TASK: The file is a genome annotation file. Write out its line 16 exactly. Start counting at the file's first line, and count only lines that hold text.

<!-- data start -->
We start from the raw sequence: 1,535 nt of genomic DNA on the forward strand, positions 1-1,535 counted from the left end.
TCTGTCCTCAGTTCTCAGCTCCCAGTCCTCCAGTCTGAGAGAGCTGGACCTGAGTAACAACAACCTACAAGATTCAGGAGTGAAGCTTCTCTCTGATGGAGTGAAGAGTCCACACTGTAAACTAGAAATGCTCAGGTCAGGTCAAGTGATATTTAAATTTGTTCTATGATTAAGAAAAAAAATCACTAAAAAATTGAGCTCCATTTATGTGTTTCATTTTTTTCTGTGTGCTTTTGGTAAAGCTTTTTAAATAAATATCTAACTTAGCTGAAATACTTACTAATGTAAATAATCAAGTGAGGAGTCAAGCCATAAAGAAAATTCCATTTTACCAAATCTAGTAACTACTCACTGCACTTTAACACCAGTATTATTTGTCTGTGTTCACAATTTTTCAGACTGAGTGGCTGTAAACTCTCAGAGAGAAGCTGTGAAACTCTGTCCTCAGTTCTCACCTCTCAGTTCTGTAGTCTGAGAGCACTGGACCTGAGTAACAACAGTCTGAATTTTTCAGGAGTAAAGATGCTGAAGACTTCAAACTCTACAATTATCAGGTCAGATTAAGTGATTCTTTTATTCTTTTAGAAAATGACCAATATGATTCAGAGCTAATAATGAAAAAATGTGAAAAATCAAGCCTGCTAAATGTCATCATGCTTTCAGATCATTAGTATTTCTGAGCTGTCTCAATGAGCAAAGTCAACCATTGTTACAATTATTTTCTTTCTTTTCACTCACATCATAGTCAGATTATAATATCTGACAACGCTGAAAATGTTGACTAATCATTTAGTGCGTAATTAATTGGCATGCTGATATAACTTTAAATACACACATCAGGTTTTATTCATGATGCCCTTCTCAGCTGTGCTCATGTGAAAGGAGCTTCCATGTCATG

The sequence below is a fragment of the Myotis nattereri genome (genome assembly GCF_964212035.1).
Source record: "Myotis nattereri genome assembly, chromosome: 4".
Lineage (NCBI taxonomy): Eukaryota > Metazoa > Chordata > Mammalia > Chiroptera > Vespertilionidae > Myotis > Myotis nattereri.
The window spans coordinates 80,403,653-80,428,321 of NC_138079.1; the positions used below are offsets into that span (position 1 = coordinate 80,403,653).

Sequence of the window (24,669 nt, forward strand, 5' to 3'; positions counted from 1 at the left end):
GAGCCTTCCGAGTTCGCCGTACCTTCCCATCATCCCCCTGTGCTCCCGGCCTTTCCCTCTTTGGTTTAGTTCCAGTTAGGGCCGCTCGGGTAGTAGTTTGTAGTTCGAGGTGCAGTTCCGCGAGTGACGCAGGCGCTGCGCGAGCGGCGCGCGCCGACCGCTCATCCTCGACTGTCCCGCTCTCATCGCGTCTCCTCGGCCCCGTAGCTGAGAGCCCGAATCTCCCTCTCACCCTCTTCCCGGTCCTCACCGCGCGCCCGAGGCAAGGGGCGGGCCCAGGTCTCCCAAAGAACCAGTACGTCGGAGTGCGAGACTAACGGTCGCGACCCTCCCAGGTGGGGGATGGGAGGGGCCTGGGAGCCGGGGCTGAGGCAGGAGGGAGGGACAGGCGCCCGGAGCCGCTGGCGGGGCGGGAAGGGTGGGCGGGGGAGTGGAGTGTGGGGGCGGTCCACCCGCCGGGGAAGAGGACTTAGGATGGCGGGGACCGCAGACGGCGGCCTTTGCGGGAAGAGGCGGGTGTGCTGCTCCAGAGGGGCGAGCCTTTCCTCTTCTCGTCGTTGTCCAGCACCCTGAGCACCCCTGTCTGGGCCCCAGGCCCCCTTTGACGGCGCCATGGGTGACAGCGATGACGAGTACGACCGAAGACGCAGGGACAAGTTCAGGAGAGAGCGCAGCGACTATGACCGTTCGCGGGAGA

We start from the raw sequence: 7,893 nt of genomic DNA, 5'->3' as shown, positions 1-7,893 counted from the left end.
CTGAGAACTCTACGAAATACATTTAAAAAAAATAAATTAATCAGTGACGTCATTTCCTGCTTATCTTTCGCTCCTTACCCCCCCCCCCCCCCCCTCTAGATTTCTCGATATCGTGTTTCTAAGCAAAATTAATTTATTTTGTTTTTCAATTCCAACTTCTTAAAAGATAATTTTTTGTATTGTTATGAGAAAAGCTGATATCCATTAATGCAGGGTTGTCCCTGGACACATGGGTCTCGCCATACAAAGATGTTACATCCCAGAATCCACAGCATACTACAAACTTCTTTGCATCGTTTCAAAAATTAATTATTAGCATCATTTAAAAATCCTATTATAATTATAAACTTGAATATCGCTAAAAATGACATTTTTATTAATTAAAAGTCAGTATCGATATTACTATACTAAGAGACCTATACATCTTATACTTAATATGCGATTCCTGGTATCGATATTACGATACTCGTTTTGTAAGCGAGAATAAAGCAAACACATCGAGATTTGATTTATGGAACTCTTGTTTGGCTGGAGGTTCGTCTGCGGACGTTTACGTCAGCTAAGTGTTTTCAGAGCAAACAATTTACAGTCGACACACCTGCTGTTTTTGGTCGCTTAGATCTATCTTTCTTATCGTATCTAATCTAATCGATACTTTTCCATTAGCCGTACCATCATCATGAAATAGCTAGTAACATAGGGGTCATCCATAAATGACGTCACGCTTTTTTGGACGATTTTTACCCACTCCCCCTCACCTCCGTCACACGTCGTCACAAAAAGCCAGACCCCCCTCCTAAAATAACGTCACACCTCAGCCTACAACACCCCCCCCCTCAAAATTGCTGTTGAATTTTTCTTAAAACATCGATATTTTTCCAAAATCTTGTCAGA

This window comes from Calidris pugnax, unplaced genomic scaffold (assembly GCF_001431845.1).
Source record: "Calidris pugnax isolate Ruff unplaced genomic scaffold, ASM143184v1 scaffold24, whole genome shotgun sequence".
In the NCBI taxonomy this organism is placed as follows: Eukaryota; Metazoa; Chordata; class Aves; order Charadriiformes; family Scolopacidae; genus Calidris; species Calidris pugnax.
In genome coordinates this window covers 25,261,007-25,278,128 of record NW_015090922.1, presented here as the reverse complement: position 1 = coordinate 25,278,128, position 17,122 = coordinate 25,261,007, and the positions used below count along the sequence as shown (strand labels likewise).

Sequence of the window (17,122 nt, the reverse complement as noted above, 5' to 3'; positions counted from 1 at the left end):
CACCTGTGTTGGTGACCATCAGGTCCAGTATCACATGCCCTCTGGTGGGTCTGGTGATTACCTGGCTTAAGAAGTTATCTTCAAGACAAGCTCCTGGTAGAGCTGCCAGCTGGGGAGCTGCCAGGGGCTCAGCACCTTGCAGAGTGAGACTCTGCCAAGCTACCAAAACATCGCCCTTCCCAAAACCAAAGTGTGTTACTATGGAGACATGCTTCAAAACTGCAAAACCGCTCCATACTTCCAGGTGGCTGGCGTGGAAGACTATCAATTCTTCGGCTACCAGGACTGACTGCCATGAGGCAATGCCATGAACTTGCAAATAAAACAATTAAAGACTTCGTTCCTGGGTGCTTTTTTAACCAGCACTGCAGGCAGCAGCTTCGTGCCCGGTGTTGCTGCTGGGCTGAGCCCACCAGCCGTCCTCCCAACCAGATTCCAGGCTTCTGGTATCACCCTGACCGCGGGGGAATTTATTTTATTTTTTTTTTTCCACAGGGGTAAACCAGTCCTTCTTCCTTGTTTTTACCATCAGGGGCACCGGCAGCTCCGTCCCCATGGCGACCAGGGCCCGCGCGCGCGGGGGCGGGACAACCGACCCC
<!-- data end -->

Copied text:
CACCTGTGTTGGTGACCATCAGGTCCAGTATCACATGCCCTCTGGTGGGTCTGGTGATTACCTGGCTTAAGAAGTTATCTTCAAGACAAGCTCCTGGTAGAGCTGCCAGCTGGGGAGCTGCCAGGGGCTCAGCACCTTGCAGAGTGAGACTCTGCCAAGCTACCAAAACATCGCCCTTCCCAAAACCAAAGTGTGTTACTATGGAGACATGCTTCAAAACTGCAAAACCGCTCCATACTTCCAGGTGGCTGGCGTGGAAGACTATCAATTCTTCGGCTACCAGGACTGACTGCCATGAGGCAATGCCATGAACTTGCAAATAAAACAATTAAAGACTTCGTTCCTGGGTGCTTTTTTAACCAGCACTGCAGGCAGCAGCTTCGTGCCCGGTGTTGCTGCTGGGCTGAGCCCACCAGCCGTCCTCCCAACCAGATTCCAGGCTTCTGGTATCACCCTGACCGCGGGGGAATTTATTTTATTTTTTTTTTTCCACAGGGGTAAACCAGTCCTTCTTCCTTGTTTTTACCATCAGGGGCACCGGCAGCTCCGTCCCCATGGCGACCAGGGCCCGCGCGCGCGGGGGCGGGACAACCGACCCC